But beware — many goodies are seasonal or are swept aside by market forces. On my second trip, I fell hard for some citrus-flavored potato chips. Sadly, they’d vanished by my next visit.

I still think about those chips. Pine for them like some girls long for a lost boyfriend. So, on my fourth trip, when my friend went gaga for a particular green tea cake, I implored her to eat it as much as possible. She did — eight times — and I beamed, knowing I’d possibly spared her some konbini heartbreak.

Konbini nerds can even check out the latest releases and rankings on the Mogu Navi konbini product website (Japanese). If you can’t find a treasured treat in these literal convenience stores, my next choice is usually the cavernous food and beverage aisles of the Don Quijote mega stores if one is close.

Ekiben: regional pride in a box

Train station bento from the Ekibenya Matsuri in Tokyo.

The moment I suspected I’d become an ekiben otaku (nerd) was when I arrived two hours early at Matsumoto station in Nagano Prefecture to buy a special eki (station) bento (Japanese boxed lunch).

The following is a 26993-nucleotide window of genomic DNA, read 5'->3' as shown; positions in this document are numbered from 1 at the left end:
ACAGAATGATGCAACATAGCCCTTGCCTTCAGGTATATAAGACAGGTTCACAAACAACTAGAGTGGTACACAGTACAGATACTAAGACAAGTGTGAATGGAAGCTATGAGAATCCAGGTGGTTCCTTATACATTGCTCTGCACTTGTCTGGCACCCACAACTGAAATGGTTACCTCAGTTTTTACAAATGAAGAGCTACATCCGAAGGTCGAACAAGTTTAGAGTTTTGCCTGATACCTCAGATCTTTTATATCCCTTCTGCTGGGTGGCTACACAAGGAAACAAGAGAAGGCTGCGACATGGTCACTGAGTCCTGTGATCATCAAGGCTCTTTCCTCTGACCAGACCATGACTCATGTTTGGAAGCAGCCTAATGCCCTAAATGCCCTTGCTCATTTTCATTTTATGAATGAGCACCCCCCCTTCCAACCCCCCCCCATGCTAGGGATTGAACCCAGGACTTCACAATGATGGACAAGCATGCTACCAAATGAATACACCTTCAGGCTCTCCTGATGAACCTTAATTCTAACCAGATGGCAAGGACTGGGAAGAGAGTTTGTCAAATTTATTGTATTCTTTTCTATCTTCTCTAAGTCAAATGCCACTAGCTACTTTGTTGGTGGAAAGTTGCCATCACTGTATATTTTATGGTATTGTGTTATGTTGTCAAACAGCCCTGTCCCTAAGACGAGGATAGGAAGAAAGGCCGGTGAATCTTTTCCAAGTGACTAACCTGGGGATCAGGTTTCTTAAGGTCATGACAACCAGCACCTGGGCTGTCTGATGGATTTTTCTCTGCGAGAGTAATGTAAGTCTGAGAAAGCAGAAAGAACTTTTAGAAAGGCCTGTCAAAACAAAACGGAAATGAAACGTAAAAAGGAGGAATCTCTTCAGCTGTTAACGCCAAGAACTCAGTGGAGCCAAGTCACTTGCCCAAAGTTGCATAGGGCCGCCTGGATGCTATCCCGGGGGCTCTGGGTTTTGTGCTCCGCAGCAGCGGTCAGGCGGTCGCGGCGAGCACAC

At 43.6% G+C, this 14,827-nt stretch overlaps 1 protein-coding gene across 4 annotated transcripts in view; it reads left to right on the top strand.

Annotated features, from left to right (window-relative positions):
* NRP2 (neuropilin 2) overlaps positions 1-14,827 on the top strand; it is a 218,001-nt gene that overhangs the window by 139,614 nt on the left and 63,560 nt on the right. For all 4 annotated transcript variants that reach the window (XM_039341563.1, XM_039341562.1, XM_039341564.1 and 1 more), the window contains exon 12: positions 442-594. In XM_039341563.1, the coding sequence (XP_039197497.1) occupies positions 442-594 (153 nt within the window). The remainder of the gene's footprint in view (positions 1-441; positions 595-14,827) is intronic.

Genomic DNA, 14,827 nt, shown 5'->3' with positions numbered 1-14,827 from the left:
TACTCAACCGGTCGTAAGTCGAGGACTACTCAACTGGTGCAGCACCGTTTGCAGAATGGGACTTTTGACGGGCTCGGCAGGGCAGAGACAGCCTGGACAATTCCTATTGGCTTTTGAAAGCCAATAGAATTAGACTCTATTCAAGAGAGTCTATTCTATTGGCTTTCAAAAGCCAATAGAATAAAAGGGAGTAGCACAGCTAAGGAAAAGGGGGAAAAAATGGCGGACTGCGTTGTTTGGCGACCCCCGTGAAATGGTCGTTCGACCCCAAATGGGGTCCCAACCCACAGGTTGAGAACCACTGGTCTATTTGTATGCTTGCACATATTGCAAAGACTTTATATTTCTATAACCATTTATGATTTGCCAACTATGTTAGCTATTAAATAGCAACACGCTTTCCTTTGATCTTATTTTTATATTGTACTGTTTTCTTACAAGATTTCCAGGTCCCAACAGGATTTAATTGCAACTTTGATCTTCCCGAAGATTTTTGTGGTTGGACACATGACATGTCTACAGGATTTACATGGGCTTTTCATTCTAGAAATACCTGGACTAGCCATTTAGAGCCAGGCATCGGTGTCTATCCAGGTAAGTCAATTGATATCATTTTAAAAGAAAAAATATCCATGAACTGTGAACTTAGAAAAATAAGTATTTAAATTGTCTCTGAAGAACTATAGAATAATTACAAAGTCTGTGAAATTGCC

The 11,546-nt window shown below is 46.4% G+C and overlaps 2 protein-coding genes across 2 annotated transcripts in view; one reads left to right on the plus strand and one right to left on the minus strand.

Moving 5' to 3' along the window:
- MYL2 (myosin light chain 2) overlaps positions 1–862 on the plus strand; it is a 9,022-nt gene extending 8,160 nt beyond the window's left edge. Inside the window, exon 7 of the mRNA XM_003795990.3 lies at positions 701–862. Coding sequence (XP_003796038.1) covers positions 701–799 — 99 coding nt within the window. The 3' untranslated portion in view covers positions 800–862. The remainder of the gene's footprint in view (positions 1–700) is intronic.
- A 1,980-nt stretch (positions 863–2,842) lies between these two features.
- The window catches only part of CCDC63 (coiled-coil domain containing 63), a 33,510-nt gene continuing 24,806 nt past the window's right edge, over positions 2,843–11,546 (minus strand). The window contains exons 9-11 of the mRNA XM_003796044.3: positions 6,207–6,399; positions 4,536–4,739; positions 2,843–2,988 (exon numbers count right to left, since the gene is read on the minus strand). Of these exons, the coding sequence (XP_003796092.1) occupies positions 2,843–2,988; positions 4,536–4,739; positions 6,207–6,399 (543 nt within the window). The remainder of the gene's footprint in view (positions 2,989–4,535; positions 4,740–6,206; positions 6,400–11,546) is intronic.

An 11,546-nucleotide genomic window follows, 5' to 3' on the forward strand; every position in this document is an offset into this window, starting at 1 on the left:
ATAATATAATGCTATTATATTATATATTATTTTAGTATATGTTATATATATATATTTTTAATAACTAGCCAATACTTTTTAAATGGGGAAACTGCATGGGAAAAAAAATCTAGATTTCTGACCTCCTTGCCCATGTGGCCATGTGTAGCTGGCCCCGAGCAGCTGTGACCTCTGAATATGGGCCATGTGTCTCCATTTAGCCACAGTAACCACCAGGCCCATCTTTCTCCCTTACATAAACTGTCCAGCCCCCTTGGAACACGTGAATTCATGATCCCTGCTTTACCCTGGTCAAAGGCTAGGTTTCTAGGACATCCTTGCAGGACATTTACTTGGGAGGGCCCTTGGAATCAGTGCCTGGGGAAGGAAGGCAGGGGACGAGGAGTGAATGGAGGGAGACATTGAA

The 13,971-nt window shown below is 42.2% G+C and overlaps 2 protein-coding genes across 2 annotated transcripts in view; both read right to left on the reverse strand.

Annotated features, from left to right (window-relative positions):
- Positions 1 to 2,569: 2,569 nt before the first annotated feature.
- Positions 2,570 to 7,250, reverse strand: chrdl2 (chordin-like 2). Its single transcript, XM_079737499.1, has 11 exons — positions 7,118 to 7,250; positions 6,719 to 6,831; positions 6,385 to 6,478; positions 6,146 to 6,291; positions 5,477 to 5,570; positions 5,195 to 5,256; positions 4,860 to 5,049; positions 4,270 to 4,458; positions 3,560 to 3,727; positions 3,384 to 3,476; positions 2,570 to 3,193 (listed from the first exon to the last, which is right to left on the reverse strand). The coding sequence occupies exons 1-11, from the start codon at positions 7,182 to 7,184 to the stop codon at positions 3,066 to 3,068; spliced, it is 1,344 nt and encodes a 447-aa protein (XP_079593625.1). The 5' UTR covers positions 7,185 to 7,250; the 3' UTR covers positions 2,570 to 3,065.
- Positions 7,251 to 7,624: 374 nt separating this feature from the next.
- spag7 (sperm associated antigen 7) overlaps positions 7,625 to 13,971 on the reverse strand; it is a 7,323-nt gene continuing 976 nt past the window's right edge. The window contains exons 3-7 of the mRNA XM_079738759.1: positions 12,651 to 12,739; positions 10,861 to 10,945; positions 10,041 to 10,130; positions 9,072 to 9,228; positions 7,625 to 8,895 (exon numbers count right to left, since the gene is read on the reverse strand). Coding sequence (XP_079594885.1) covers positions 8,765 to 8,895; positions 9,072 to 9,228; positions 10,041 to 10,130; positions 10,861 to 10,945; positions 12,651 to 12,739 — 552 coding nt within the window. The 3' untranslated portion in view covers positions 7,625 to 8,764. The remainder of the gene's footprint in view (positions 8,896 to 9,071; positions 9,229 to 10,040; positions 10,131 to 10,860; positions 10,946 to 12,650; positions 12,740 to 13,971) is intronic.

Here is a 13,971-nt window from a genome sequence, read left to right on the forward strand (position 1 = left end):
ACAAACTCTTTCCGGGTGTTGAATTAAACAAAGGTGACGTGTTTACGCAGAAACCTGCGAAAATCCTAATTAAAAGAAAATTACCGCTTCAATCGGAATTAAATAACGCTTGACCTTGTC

“Come back at 11 a.m,” the shop lady laughed. I returned for the fancy, limited quantity, two-tiered box. Inside were 14 little dishes including fried buckwheat noodles, cucumber wrapped in pork, grape jelly and Fuji apple simmered in wine. It cost ¥1,200 and was sublime.

Ekiben showcase regional cooking and ingredients. Often made by small, family-run businesses, they’re a charming portal into local home-style eats, enhanced by the romance of long rail journeys.

… a charming portal into local home-style eats, enhanced by the romance of long rail journeys.

They evolved alongside train travel from the 1880s. Once, ekiben hawkers with trays slung around their necks frequently worked the platforms; today, you might only see these traditional-style hawkers at about five stations (Japanese). If you’re lucky, you’ll hear their sing-song cries of, “Obent-oo! Obent-oo!”

Local train station boxed lunch sales dropped with the adoption of cars and planes but ekiben culture still draws hardcore fans. The Ekiben Museum website (Japanese) lists 10 of the most popular boxes nationwide. The website of Uesugi Tsuyoshi (Japanese), an enthusiast for over 40 years, holds an extensive archive with images of exquisite wrapper artwork.

Tokyo station’s Ekibenya Matsuri store sells over 170 choices from around Japan. Ekibenya Itadaki is its sister branch in Shinjuku station. You can also visit annual ekiben fairs — the largest are at Shinjuku, Tokyo’s Keio, Osaka’s Hanshin or Kumamoto’s Tsuruya department stores.

These extravaganzas — or the release of new and improved regional box lunches — fuel the kind of frenzy associated with an iPhone debut in other countries. The sight of normally restrained, orderly locals stampeding for lunch sets is an “only-in-Japan” vignette that further endears me to this food-obsessed nation.